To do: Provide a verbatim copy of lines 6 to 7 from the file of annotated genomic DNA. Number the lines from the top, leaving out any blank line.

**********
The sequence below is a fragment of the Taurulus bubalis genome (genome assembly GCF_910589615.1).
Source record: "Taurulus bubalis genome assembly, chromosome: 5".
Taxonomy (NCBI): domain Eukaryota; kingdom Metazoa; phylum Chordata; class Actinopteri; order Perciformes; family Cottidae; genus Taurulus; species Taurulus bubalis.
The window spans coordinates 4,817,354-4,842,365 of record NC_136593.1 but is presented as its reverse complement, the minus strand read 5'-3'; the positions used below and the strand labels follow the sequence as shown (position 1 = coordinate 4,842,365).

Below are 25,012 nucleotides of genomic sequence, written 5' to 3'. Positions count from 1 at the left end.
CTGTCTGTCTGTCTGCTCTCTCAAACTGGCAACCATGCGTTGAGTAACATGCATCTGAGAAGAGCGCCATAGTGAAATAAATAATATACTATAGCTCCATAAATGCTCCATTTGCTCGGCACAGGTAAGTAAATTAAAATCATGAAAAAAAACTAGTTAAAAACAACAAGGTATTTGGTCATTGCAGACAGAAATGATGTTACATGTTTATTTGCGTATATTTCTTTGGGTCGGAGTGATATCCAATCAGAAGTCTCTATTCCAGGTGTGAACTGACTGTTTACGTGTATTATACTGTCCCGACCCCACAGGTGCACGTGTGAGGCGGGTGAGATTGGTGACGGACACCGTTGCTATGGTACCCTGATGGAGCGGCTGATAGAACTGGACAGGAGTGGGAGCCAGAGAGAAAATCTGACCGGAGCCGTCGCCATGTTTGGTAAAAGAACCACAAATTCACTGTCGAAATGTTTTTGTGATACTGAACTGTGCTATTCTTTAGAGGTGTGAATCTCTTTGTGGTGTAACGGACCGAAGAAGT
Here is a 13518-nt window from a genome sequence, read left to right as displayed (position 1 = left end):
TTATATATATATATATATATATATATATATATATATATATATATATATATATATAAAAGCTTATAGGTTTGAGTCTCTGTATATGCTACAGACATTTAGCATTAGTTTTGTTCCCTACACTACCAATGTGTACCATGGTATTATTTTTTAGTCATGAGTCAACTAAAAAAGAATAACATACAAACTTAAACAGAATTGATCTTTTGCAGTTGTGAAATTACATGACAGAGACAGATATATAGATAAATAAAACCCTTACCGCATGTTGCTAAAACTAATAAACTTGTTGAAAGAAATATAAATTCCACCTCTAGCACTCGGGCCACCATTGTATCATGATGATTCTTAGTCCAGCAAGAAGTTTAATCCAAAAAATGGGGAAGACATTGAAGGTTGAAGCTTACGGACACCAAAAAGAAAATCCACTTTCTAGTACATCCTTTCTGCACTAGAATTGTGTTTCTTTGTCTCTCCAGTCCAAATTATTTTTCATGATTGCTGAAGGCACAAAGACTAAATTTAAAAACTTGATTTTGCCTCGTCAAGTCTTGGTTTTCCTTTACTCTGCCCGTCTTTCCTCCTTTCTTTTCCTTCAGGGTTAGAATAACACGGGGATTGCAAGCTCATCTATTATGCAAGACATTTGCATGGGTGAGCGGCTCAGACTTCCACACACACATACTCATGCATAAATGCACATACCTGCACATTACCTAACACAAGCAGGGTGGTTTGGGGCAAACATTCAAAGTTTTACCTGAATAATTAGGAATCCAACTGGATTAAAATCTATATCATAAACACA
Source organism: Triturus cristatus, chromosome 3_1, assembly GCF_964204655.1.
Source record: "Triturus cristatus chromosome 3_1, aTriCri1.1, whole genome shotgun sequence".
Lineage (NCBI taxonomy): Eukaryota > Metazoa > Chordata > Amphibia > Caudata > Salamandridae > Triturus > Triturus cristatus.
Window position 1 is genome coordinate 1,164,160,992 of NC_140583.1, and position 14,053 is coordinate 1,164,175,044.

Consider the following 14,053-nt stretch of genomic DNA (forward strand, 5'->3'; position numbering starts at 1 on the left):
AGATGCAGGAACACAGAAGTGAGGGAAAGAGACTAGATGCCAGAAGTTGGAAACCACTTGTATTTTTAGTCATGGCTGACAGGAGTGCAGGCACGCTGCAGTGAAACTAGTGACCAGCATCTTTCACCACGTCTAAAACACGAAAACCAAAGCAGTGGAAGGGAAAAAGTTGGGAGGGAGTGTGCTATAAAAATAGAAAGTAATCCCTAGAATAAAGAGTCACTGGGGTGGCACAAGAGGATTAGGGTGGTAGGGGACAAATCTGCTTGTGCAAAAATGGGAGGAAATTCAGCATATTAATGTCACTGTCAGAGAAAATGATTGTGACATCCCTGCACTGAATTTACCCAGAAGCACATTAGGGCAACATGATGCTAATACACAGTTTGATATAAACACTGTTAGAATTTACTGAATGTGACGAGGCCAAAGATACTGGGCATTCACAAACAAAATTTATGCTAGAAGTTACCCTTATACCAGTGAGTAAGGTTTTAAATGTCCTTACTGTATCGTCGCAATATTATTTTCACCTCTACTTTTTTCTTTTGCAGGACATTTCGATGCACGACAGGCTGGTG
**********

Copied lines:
CTGTCTGTCTGTCTGCTCTCTCAAACTGGCAACCATGCGTTGAGTAACATGCATCTGAGAAGAGCGCCATAGTGAAATAAATAATATACTATAGCTCCATAAATGCTCCATTTGCTCGGCACAGGTAAGTAAATTAAAATCATGAAAAAAAACTAGTTAAAAACAACAAGGTATTTGGTCATTGCAGACAGAAATGATGTTACATGTTTATTTGCGTATATTTCTTTGGGTCGGAGTGATATCCAATCAGAAGTCTCTATTCCAGGTGTGAACTGACTGTTTACGTGTATTATACTGTCCCGACCCCACAGGTGCACGTGTGAGGCGGGTGAGATTGGTGACGGACACCGTTGCTATGGTACCCTGATGGAGCGGCTGATAGAACTGGACAGGAGTGGGAGCCAGAGAGAAAATCTGACCGGAGCCGTCGCCATGTTTGGTAAAAGAACCACAAATTCACTGTCGAAATGTTTTTGTGATACTGAACTGTGCTATTCTTTAGAGGTGTGAATCTCTTTGTGGTGTAACGGACCGAAGAAGT
Here is a 13518-nt window from a genome sequence, read left to right as displayed (position 1 = left end):